It’s much more than just a simple sandwich. First off, because you’ve got to select the right butifarra: it must be white, a type that’s already cooked, which lets you eat it without having to cook it. Secondly, the bread has to be properly treated. You’ll have to cut it open and rub the inside with a ripe tomato, then you add a little salt and oil. This last part is something of an art, because you can’t leave the bread too dry but you don’t want to get it too wet either, it should be a bit salty, but not so much so that it drowns out the rest of the ingredients, and the oil should add a smooth texture without becoming a sticky mess. Not everyone can put together a sandwich like this.
The good thing about these two classics is that you can prepare them in practically any size: from the megabocadillo to be shared among various eaters, to the mini "tapa" size variety. These sandwiches are the perfect snack to enjoy while watching a Madrid-Barça game.
"That’s how soccer is"
This expression is quite modern, it hasn’t even been around for more than 30 years, but it’s used extensively around Spain. Spanish soccer lovers and even indifferent observers from Spain, use it to express the notion that sometimes fans must accept game outcomes and be patient with destiny.
Considering that we’re in the information age, and that any publicly made statement is picked up by the media, archived and even interpreted, you could say that the origin of the expression must be recorded in some way. We don’t know however who said "el fútbol es así" for the first time, or which game that person was talking about.
Some accredit the popular adage to Luís Aragonés during his many years as coach of Atlético de Madrid. Known as "the wise man of Hortaleza" (even though many from that Madrid district say that the real wise man is one of his brothers) and famous for his sharp and critical statements, it’s logical to think that Aragonés could have effortlessly uttered "el fútbol es así" after a soccer defeat. But we haven’t found any evidence, and if it exists, it must be pretty well hidden.
We have found that many soccer players have used the phrase as a response to an uncomfortable question after losing to a weaker team that they should have beat. It’s easy and direct, but it ended up turning into a cliché (the author of this article remembers watching a comedy show on TV that presented a montage of all the players, coaches and club presidents that had publicly used the expression throughout the week).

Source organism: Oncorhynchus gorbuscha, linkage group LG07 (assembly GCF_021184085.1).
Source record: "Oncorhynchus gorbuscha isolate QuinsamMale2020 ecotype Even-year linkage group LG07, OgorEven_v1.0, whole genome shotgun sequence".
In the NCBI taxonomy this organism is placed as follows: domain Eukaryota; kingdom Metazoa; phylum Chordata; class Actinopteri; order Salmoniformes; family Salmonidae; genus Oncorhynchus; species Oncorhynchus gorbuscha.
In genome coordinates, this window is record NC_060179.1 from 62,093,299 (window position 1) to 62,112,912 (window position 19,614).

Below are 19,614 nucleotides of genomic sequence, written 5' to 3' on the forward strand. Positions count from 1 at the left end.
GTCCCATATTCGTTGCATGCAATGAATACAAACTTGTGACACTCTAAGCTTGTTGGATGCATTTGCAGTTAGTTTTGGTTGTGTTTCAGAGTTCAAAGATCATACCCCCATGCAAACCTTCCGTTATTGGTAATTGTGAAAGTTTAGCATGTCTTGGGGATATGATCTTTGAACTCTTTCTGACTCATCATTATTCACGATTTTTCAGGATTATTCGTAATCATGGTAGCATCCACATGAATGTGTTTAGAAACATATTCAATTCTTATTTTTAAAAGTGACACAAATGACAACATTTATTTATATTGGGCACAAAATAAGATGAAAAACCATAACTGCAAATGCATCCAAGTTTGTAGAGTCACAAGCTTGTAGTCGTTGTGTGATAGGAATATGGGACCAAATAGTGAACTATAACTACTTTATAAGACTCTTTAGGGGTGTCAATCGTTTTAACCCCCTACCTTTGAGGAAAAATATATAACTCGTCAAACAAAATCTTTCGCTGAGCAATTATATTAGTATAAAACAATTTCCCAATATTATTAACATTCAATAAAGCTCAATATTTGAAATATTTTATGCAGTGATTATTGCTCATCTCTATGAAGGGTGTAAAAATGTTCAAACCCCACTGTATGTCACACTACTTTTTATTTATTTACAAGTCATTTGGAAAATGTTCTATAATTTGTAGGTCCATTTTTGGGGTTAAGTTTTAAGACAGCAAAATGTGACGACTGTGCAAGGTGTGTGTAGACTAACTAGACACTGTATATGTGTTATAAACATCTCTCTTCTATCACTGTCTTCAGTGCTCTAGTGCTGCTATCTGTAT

The expression has in fact become a maxim used by everybody – half jokingly and at the same time half seriously – to suggest that something has not turned out the way they’d hoped but that they’re being good sports about accepting the outcome.
In summary: an expression with uncertain origins brought to us by what’s clearly the most followed sport. This is our explanation, but if you find a better one that’s more documented, we’ll accept it. "El fútbol es así".
Spanish soccer terms
As we organized this list, we ran into a question: should we offer terms that can be used by international soccer fanatics, or should we provide more everyday use soccer terms? We ended up settling on a fair mix of both. We hope you don’t call foul on our move. Game on!
- Alevín: the word originally meant a small baby fish, but in soccer it’s used to refer to the players of children’s leagues.
- Banquillo: the bench, where players sit while not playing in the game. The word is also used as a metaphor to refer to the place where workers go when they’re still on a company’s payroll but they’re not working on any project
- Caño: this usually means a tube that water passes through, but in the fast action world of soccer, it’s used to describe a play in which a player kicks the ball through an opponent’s legs to complete what’s called in Spanish an autopase (pass to oneself).
- Chilena: here, this doesn’t mean "woman from Chile". It refers to a spectacular type of kick, which a player makes by flipping nearly upside down and practically hanging in the air to shoot the ball in the opposite direction.
- Chutar: in the world of soccer, this means to kick the ball hard toward the goal to try and score. It also has a darker meaning: to inject oneself with drugs.
- Driblar: synonymous with "regatear" (to dribble the ball to avoid having an opponent steal it). In fact it comes from the English word "dribble". In other contexts, it’s used to express that, before achieving a goal, one has had to overcome a series of obstacles.
- Esférico: what’s the most used piece of equipment in soccer and is shaped like a sphere? Some may say that esférico is a fancy way of saying balón (ball). It’s used often, along with the word comodín, by commentators on sports programs to avoid repeating words like balón or pelota (ball).